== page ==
Interspecific variation in products of animal mitochondrial protein synthesis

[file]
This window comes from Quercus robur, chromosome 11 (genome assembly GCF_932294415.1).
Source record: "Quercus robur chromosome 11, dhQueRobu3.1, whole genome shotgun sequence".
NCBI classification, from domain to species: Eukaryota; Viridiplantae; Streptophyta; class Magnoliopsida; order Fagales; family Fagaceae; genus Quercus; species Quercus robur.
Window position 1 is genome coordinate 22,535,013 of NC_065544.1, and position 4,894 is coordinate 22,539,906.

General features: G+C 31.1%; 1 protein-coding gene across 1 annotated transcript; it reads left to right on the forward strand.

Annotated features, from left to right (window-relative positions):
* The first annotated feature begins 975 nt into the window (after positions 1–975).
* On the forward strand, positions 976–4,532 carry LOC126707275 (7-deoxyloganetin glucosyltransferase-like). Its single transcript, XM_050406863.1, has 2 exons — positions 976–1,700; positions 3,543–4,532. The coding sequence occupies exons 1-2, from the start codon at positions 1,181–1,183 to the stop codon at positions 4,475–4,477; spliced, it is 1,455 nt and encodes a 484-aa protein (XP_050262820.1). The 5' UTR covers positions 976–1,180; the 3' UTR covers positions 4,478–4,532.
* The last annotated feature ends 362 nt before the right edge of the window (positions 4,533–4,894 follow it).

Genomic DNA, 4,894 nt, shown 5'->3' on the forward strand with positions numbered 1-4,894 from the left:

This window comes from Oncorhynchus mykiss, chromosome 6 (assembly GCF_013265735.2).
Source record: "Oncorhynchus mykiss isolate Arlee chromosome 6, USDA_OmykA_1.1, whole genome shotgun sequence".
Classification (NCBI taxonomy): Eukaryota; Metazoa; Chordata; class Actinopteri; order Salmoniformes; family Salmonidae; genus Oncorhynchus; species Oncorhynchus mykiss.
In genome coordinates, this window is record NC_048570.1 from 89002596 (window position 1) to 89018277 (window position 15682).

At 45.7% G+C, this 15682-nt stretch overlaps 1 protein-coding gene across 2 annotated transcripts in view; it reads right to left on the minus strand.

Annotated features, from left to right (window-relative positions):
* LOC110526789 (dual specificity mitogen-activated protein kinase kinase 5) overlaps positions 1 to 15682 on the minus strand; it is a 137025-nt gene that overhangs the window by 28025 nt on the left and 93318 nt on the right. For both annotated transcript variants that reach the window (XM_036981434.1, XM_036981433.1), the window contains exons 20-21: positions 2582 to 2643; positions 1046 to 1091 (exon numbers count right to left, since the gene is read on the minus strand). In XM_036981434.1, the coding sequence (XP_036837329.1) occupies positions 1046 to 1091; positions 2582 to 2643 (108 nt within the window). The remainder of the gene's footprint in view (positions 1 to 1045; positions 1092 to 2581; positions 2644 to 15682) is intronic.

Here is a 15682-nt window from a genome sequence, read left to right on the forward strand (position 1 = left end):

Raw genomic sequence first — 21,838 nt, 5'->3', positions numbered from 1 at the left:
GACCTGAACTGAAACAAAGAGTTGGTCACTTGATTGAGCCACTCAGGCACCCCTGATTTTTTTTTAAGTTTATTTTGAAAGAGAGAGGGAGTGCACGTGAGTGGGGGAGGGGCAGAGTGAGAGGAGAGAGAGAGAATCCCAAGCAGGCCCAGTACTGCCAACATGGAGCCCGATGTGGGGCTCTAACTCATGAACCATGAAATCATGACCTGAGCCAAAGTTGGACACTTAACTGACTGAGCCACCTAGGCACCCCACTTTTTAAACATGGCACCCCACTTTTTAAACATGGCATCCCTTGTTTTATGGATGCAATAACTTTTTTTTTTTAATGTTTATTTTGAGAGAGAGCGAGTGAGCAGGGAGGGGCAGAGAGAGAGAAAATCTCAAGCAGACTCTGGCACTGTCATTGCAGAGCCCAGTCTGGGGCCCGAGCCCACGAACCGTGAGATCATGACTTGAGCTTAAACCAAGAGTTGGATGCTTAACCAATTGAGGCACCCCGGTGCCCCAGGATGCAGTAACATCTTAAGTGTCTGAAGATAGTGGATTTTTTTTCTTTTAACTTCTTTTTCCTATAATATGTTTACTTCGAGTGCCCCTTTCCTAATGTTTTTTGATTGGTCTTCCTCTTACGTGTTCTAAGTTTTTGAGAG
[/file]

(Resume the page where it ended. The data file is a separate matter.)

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THE DNA of mammalian mitochondria (mtDNA) exists as a single class of circular molecules about 5 µm long1,2, and codes for two ribosomal RNA species and several transfer (4S) RNA components3,4. The function of the remaining 80% of the genome is unknown, although it has been suggested that the residual coding capacity provides messenger RNA (mRNA) which is translated exclusively by mitochondrial ribosomes producing about ten protein components which are associated with the inner mitochondrial membrane. Not all protein synthesis in mitochondria, however, may be directed by mtDNA—some could represent translation products of nuclear-coded messages imported into the organelles5,6. We report here on differences between electrophoretic profiles of proteins synthesised in mitochondria of a wider variety of animal cell lines. Evidence is also presented suggesting that mtDNA has a role in determining the pattern of proteins observed.

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